Quote:
Originally Posted by deepsouthpaddler View Post
Not trying to jab at you Chris, just thinking of the science behind the articles.
No worries! I don't take it as a jab. By all means, question the science here. However, I can't answer your questions, you'll have to go to the source for that. Skepticism is great and so is being informed. To me, this is the current best shot at understanding the impacts of this phenom. Again, my part in the referenced story was providing my personal impressions and observations on whats been going on during the past 2 creeking seasons in CB. From these general 'layman' observations, I would attribute the impacts I reference at least partially to the dust. I do feel this issue needs to be addressed seriously.
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Old 10-07-2010   #8
 
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Perhaps one of the mechanisms that reduces the modeled run-off is the increased direct evaporation that occurs from the dust reducing the snow pack’s albedo, (the amount of light reflected). In the case of dust on snow, there would be a new energy balance at the surface of the snow, even if the temperature is constant between model simulations. Water that melts at the surface will have to infiltrate through the snow pack where it could refreeze or reach the soil. However, water at the snow surface can also evaporate directly off and no longer contribute to runoff; more surface melt would allow more water available for direct evaporation. I would also assume that the amount of time the snow was dusty would also control how much water is lost from runoff. However, I have no idea how this was modeled, and am curious as to what model was used. In any case I agree from the other post that vegetation causing the decrease in runoff is a weak argument.
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Old 10-07-2010   #9
 
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nsf.gov - National Science Foundation (NSF) News - Desert Dust Alters Ecology of Colorado Alpine Meadows - US National Science Foundation (NSF)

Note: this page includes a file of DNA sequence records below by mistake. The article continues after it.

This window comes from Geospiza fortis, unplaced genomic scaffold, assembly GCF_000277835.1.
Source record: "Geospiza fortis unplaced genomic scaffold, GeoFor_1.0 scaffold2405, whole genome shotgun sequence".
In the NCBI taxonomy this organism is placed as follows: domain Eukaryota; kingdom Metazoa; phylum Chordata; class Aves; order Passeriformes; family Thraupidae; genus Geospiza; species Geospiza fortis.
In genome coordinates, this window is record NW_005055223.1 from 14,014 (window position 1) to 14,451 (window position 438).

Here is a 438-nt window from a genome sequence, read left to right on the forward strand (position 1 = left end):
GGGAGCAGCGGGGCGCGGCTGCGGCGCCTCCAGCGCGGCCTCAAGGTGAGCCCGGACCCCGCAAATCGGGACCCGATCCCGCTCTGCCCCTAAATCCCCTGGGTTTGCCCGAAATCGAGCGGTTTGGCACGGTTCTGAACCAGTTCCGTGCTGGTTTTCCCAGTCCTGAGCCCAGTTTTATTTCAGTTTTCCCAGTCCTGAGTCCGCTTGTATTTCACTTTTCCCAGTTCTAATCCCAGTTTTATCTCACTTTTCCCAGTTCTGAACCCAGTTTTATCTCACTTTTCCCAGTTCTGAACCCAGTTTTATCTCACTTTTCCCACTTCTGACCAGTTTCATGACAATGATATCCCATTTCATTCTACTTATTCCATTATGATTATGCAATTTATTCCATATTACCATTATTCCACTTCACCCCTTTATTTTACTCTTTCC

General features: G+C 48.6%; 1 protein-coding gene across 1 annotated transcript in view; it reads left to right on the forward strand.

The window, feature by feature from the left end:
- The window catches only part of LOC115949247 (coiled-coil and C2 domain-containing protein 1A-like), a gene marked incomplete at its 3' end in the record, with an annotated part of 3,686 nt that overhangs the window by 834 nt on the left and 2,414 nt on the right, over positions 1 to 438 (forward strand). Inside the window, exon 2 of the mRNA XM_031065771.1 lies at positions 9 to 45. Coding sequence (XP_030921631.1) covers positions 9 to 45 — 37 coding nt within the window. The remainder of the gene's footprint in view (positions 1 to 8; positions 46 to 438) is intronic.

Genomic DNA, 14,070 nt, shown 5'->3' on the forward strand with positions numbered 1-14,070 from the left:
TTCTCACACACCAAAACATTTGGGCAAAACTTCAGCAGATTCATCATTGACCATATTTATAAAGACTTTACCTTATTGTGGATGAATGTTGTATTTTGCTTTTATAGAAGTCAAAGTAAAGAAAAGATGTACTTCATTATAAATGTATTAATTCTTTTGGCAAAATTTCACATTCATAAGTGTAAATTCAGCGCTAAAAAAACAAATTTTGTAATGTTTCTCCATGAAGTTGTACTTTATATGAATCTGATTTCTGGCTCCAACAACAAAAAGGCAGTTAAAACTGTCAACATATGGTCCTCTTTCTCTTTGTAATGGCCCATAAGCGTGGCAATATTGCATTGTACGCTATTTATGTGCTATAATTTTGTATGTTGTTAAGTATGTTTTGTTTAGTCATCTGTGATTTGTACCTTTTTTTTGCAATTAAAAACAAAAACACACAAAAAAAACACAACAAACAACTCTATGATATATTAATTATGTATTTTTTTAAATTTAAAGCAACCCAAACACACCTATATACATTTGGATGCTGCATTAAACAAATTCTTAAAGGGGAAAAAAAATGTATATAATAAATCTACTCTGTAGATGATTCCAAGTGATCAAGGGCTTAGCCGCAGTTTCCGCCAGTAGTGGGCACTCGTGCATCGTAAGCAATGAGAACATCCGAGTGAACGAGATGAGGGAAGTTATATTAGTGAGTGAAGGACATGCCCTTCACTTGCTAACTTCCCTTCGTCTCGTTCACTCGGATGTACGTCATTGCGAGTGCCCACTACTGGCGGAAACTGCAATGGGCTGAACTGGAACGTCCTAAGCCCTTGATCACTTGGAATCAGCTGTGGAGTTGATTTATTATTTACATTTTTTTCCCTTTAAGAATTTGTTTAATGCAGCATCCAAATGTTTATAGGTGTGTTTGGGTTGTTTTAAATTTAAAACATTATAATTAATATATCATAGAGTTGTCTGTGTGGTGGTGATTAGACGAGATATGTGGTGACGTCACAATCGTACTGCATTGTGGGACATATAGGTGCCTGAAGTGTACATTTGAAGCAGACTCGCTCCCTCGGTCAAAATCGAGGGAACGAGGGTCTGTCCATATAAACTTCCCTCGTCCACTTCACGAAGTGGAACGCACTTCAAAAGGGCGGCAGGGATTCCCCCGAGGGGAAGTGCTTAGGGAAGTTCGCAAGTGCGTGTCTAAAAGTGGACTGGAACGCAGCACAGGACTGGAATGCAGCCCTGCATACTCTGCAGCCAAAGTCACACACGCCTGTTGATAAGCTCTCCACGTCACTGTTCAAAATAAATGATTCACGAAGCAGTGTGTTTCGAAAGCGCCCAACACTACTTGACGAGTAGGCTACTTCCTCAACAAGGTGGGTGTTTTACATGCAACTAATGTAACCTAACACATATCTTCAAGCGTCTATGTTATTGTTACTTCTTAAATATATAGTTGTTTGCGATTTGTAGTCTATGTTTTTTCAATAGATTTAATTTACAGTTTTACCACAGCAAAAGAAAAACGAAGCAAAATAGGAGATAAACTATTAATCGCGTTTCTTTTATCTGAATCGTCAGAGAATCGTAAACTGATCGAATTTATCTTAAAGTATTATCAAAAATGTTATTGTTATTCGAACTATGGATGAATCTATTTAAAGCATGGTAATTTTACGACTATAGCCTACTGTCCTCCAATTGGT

Follow the link to read another article on the topic. Different take on both dust on snow historical accumulation rates and plant/evapotranspiration losses. No matter how you cut it - dirty snow sucks.
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Old 10-07-2010   #10
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Quote:
Originally Posted by aatchley View Post
Perhaps one of the mechanisms that reduces the modeled run-off is the increased direct evaporation that occurs from the dust reducing the snow packís albedo, (the amount of light reflected). In the case of dust on snow, there would be a new energy balance at the surface of the snow, even if the temperature is constant between model simulations. Water that melts at the surface will have to infiltrate through the snow pack where it could refreeze or reach the soil. However, water at the snow surface can also evaporate directly off and no longer contribute to runoff; more surface melt would allow more water available for direct evaporation. I would also assume that the amount of time the snow was dusty would also control how much water is lost from runoff. However, I have no idea how this was modeled, and am curious as to what model was used. In any case I agree from the other post that vegetation causing the decrease in runoff is a weak argument.
Sublimation: Sublimation is the transition of a substance from the solid phase to the gas phase without passing through an intermediate liquid phase.

I am not brainy in any way about this, but I have heard hydrologists in the area toss this one around, seems to explain the loss in volume to me though